But rather than wait for that time to come, why not study and learn from those who have gone before us? After all, the truism is that those who fail to study and learn from the past are condemned to repeat it. So what did our Founding Fathers have to say about the issue of gun rights? Here are a few examples from the volumes of similar statements:

  1. “They that can give up essential liberty to obtain a little temporary safety deserve neither liberty nor safety.” (Benjamin Franklin, Historical Review of Pennsylvania, 1759)

  2. “The Constitution of most of our states (and of the United States) assert that all power is inherent in the people; that they may exercise it by themselves; that it is their right and duty to be at all times armed.” (Thomas Jefferson, letter to John Cartwright, June 5, 1824)

  3. “To disarm the people . . . [i]s the most effectual way to enslave them.” (George Mason, referring to advice given to the British Parliament by Pennsylvania governor Sir William Keith, The Debates in the Several State Conventions on the Adoption of the Federal Constitution, June 14, 1788)

  4. “Before a standing army can rule, the people must be disarmed, as they are in almost every country in Europe. The supreme power in America cannot enforce unjust laws by the sword; because the whole body of the people are armed, and constitute a force superior to any band of regular troops.” (Noah Webster, An Examination of the Leading Principles of the Federal Constitution, October 10, 1787)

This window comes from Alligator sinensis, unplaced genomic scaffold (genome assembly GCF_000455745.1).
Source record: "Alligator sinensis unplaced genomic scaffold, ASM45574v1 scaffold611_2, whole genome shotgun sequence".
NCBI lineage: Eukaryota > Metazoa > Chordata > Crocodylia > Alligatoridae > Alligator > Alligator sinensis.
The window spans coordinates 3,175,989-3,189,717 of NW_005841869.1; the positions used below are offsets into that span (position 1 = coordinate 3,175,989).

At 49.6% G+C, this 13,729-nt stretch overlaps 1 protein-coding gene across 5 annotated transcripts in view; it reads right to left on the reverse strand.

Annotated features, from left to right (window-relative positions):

5. “Guard with jealous attention the public liberty. Suspect everyone who approaches that jewel. Unfortunately, nothing will preserve it but downright force. Whenever you give up t hat force, you are ruined. . . . The great object is that every man be armed. Everyone who is able might have a gun.” (Patrick Henry, speech to the Virginia Ratifying Convention, June 5, 1778).

  6. “This may be considered as the true palladium of liberty. . . . The right of self-defense is the first law of nature: in most governments it has been the study of rulers to continue this right within the narrowest limits possible. Wherever standing armies are kept up, and the right of the people to keep and bear arms is, under any color or pretext whatsoever, prohibited, liberty, if not already annihilated, is on the brink of destruction.” (St. George Tucker, Blackstone’s Commentaries on the Laws of England, 1803)

  7. “The Constitution shall never be construed to prevent the people of the United States who are peaceable citizens from keeping their own arms.” (Samuel Adams, Massachusetts Ratifying Convention, 1788)

The lessons of history and the warnings of our Founders are there for our learning. If we ignore them or fail to assimilate them in our current environment, we have only ourselves to blame when our freedoms are lost. If you still doubt my assessment, study carefully the cited works by Evans and Halbrook and then make up your own mind.

Copyright (c) 2018, Dennis L. Peterson

#lessonsofhistory #WeimarRepublic #ThirdReich #guncontrol #disarmingthepeople